A few readers have asked me to name my favourite interviews so far.
Hand over heart; I love every chat. Why? Because we share and we learn from each other.
This conversation with the Malthouse Theatre’s Marion Potts inspired many…
Martine: You have been artistic director since 2011 what does the chance to lead this amazing company mean to you?
Marion Potts: Personally it means I can do really satisfying work that exercises my creativity. It also means I can have an impact on the world around me – if you believe culture is vital to the shaping of a society then it’s a vehicle through which I can kind of really contribute.
Martine Harte: I’ve read you were bitten by the theatre bug very early?
Marion Potts: My parents were the kind of people who exposed us to the arts. I was taken to theatre a lot as a child but I think the turning point was a production I saw when I was as school, Twelfth Night.
We had studied Shakespeare a little bit at school and I’d had a similar reaction to a lot of students: it was inaccessible, it was long, it was boring – it was just very hard to find points of connection with as a young teenager given that we were just reading it in a classroom.
We went to see this production and I was absolutely blown away. It was immediate, it was funny, it was sexy, I felt like I could understand every word which has to do with the calibre of the performances and the production I suppose. Anyway, our school bus had to leave before it was over!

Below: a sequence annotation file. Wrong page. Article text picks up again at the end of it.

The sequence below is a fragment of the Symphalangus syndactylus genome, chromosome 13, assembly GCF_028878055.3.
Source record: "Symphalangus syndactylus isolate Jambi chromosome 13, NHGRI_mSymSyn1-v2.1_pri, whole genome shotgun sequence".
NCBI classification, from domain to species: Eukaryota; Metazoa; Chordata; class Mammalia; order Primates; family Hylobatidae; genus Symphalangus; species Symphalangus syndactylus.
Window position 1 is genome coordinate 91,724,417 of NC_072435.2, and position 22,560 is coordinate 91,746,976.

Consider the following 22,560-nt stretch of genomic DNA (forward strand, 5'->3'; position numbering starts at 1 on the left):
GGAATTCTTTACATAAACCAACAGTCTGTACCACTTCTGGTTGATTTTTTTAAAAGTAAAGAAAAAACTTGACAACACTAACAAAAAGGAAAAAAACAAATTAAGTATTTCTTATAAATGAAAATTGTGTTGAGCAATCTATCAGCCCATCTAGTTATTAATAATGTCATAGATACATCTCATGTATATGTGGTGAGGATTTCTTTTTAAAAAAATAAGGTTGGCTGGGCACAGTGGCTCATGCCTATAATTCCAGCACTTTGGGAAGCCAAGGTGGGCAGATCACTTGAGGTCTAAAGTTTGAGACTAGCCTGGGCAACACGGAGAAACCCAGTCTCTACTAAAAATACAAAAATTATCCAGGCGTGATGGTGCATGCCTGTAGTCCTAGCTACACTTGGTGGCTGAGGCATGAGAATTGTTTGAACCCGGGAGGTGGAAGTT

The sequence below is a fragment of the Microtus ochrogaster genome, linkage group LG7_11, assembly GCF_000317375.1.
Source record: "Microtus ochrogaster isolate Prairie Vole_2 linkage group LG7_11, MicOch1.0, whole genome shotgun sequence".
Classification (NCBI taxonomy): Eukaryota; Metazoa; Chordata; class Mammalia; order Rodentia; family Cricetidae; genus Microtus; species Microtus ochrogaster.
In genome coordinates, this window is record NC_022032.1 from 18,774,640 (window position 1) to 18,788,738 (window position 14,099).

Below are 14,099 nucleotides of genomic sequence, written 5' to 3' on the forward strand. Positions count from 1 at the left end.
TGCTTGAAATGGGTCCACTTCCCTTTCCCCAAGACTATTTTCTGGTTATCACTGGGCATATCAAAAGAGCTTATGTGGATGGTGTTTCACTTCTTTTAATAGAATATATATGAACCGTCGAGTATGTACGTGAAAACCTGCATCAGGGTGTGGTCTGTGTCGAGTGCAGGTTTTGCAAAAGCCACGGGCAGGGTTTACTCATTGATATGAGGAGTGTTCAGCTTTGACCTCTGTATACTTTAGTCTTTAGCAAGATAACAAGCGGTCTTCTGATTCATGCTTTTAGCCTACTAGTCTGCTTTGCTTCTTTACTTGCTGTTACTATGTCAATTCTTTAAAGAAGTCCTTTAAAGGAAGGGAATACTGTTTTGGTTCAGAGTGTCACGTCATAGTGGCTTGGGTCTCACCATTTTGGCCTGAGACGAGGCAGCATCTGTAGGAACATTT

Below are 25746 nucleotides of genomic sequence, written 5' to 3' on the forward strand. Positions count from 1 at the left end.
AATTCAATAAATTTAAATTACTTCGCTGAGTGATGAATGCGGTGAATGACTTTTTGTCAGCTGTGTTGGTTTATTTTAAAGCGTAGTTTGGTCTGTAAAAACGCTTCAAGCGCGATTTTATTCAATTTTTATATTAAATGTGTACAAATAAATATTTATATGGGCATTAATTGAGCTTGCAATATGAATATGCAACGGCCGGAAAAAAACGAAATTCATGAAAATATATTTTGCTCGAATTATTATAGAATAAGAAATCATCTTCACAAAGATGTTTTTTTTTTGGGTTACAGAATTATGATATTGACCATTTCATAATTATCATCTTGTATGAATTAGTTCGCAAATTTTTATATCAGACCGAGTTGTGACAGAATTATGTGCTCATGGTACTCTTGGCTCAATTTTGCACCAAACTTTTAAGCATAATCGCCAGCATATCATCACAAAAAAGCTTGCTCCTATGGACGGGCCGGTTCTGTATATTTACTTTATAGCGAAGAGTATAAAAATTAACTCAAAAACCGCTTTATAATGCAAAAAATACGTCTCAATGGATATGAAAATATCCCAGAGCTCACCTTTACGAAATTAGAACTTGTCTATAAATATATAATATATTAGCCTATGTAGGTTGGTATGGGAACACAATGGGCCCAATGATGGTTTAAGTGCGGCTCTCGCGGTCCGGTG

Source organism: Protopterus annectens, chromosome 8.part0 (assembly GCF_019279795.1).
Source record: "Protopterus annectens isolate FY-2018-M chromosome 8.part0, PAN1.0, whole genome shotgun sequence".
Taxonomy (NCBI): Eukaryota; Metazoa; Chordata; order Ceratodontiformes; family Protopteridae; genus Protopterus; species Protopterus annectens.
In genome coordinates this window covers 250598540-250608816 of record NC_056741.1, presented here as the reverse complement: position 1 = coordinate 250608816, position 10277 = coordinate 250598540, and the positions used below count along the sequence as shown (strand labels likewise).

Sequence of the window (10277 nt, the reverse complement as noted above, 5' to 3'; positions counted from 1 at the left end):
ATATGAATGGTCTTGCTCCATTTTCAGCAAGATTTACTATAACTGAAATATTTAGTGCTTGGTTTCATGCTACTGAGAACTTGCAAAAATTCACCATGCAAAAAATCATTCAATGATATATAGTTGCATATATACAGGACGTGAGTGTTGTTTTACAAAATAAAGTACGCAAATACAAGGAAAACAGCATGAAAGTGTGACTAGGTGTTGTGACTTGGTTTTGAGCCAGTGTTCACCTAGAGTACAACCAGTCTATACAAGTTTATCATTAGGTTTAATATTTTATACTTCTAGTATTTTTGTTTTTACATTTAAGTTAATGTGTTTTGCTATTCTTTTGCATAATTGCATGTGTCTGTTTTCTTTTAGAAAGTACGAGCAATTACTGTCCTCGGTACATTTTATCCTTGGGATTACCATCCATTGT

I was so desperate to see how it ended that I asked my parents if they could take me back, it was probably at that point I thought, ‘gee this would be a really cool thing to do.’
MH: You speak about the importance of extending ourselves beyond our comfort zones, what do you mean?
MP: Oh look this is a thing that comes directly from what I do day-to-day which is direct theatre works. One of the hugely important aspects of creativity is to reach beyond your comfort zone, if you feel fear then chances are you’re at your creative best.
MH: I love that!
MP: Yeah, but I think it does extend beyond the rehearsal room and I think it is particularly challenging for women (I’m generalising hugely here) but I certainly see that in others.
I have lots of male colleagues who live happily outside of their comfort zone and they take some of the most brash and brave decisions imaginable.
But women on the whole, whether it’s due to a heightened fear of failure or whether a kind of conditioned response to being asked to excel, they sort of censor themselves I think.
The world for a lot of women is outside their comfort zone, so it’s about developing that capacity to believe in oneself and to back oneself and take the sort of gambles that people do and not be afraid of failing I guess.
MH: Is there a technique you recommend when you’re directing?
MP: I think it’s a process and I think it’s actually just about doing it and learning that on the whole there are good people out there who are going to support you no matter what.
The stakes are very high for women in terms of failure because if women fail the repercussions are pretty brutal, they don’t get on to the next board or they don’t get promoted or they don’t get the next gig, but not doing it is no answer.
The one bit advice I give myself, in moments where you feel that encroaching sense of self-doubt is just to remember that the project is larger than yourself. The big cultural projects we all undertake in Australia are bigger than us. If you can think of something that’s important then you’re always ready to go into battle for it. You have to almost remove the focus from yourself.